May 30, 2009


Pro-life shift not surprising (Cheryl Wetzstein, May 26, 2009, Washington Times)

What's new is that when asked flat-out, most Americans now say they are pro-life.

I find this believable for two reasons.

First, my 2007 research showed that young Americans are skewing pro-life. A 2003 Gallup poll, for instance, compared the abortion views of 517 teens, aged 13 to 17, with those of more than 1,000 adults. When asked whether abortion should be allowed under "any" circumstance, adults were more likely to say yes than teens (26 percent to 21 percent). More stunningly, when asked whether abortion should be allowed under "no" circumstances - i.e., be outlawed - 33 percent of teens said yes, compared with only 17 percent of adults.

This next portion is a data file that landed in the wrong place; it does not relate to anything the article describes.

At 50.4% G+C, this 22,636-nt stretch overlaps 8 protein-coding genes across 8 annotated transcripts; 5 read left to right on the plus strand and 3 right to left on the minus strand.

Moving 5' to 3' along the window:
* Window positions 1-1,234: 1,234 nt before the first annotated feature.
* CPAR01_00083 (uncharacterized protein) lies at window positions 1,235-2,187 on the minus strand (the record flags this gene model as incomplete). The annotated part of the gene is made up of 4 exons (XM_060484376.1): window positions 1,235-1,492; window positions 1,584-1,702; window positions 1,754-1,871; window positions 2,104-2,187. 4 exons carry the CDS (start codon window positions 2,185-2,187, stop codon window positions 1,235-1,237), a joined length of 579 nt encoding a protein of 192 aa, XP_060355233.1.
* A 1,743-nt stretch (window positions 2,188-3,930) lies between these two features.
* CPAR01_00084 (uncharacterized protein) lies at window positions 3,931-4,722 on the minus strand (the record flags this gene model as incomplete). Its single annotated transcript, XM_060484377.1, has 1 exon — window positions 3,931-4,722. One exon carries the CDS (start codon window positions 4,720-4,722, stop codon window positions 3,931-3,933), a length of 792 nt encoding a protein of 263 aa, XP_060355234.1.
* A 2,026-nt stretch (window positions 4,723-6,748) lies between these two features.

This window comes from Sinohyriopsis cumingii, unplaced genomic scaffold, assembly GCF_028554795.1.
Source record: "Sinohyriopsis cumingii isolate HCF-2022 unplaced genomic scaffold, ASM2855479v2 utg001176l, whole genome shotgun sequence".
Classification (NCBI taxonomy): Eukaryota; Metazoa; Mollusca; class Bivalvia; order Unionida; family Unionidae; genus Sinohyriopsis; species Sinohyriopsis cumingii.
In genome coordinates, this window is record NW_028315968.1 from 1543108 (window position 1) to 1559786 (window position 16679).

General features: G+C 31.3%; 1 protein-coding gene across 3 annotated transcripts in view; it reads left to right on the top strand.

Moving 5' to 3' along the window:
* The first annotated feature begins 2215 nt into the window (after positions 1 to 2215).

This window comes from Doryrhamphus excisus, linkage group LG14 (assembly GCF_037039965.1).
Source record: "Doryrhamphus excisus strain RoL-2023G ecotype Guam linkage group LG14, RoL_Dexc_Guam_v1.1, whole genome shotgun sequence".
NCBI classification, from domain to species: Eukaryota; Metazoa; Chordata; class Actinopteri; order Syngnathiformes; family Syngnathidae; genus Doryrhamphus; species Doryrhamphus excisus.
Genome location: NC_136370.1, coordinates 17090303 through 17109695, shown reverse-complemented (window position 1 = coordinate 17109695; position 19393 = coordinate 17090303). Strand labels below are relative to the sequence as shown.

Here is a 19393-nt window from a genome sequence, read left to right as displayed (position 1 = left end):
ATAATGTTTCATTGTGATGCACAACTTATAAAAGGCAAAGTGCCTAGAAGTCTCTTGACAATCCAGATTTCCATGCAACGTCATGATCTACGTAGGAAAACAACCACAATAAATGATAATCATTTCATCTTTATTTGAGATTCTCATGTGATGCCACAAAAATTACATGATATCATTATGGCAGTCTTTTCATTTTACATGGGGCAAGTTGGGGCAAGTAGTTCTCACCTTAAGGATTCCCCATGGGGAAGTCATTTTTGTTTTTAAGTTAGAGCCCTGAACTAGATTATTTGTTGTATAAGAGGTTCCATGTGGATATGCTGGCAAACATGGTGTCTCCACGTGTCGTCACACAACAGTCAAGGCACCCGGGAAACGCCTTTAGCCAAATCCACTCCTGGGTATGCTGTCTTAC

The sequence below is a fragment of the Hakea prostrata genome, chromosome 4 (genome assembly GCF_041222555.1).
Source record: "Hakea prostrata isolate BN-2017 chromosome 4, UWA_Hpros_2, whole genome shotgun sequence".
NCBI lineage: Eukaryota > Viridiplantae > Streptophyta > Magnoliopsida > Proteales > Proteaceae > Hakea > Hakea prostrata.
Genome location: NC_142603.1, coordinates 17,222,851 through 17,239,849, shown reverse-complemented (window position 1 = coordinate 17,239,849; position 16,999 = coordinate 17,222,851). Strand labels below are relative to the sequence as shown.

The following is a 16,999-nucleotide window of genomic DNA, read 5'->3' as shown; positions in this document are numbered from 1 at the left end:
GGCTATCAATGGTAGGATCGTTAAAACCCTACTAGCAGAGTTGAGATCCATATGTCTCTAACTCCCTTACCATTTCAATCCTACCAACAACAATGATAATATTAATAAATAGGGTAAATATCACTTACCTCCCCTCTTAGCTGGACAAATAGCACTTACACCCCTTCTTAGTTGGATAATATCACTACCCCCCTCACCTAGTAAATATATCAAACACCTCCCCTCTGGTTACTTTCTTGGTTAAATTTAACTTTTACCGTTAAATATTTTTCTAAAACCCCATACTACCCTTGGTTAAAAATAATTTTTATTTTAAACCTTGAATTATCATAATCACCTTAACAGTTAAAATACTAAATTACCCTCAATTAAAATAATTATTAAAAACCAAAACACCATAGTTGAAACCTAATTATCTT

Another poll, released in January 2006 by Hamilton College and Zogby International, asked 1,000 high-school seniors about the morality of abortion. Two-thirds said it was immoral, with 23 percent saying it was "always" morally wrong and 44 percent saying it was "usually" morally wrong.

My experience with youth, both personally and professionally, is that they often recoil at abortion. So I find a pro-life trend in youth to be quite plausible.

Second, I think some aging baby boomers are changing their views. People generally become more conservative and self-reflective with age. Legacies matter. Hindsight is 20/20. Regrets appear.

My suspicion is that in more than a few cases, baby boomers who were willing to have abortions are not at ease with the idea of losing their grandchildren, too. It may be that in the autumn of life, being "pro-life" has a whole new meaning.

Posted by Orrin Judd at May 30, 2009 6:45 AM
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